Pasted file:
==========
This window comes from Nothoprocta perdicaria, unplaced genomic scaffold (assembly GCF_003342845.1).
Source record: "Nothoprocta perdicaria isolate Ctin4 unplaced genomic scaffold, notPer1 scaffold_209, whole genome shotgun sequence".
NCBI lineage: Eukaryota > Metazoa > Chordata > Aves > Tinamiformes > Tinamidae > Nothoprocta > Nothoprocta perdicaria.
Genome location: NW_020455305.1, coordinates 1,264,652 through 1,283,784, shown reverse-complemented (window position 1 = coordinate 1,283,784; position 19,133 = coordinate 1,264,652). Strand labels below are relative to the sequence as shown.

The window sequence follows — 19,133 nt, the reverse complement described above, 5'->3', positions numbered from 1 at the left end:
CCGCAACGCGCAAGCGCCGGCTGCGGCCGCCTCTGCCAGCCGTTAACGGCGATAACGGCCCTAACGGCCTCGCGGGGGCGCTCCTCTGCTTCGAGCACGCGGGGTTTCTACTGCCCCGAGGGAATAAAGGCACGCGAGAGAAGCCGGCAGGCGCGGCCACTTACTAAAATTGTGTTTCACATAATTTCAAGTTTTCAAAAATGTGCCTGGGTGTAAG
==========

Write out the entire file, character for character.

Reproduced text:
This window comes from Nothoprocta perdicaria, unplaced genomic scaffold (assembly GCF_003342845.1).
Source record: "Nothoprocta perdicaria isolate Ctin4 unplaced genomic scaffold, notPer1 scaffold_209, whole genome shotgun sequence".
NCBI lineage: Eukaryota > Metazoa > Chordata > Aves > Tinamiformes > Tinamidae > Nothoprocta > Nothoprocta perdicaria.
Genome location: NW_020455305.1, coordinates 1,264,652 through 1,283,784, shown reverse-complemented (window position 1 = coordinate 1,283,784; position 19,133 = coordinate 1,264,652). Strand labels below are relative to the sequence as shown.

The window sequence follows — 19,133 nt, the reverse complement described above, 5'->3', positions numbered from 1 at the left end:
CCGCAACGCGCAAGCGCCGGCTGCGGCCGCCTCTGCCAGCCGTTAACGGCGATAACGGCCCTAACGGCCTCGCGGGGGCGCTCCTCTGCTTCGAGCACGCGGGGTTTCTACTGCCCCGAGGGAATAAAGGCACGCGAGAGAAGCCGGCAGGCGCGGCCACTTACTAAAATTGTGTTTCACATAATTTCAAGTTTTCAAAAATGTGCCTGGGTGTAAG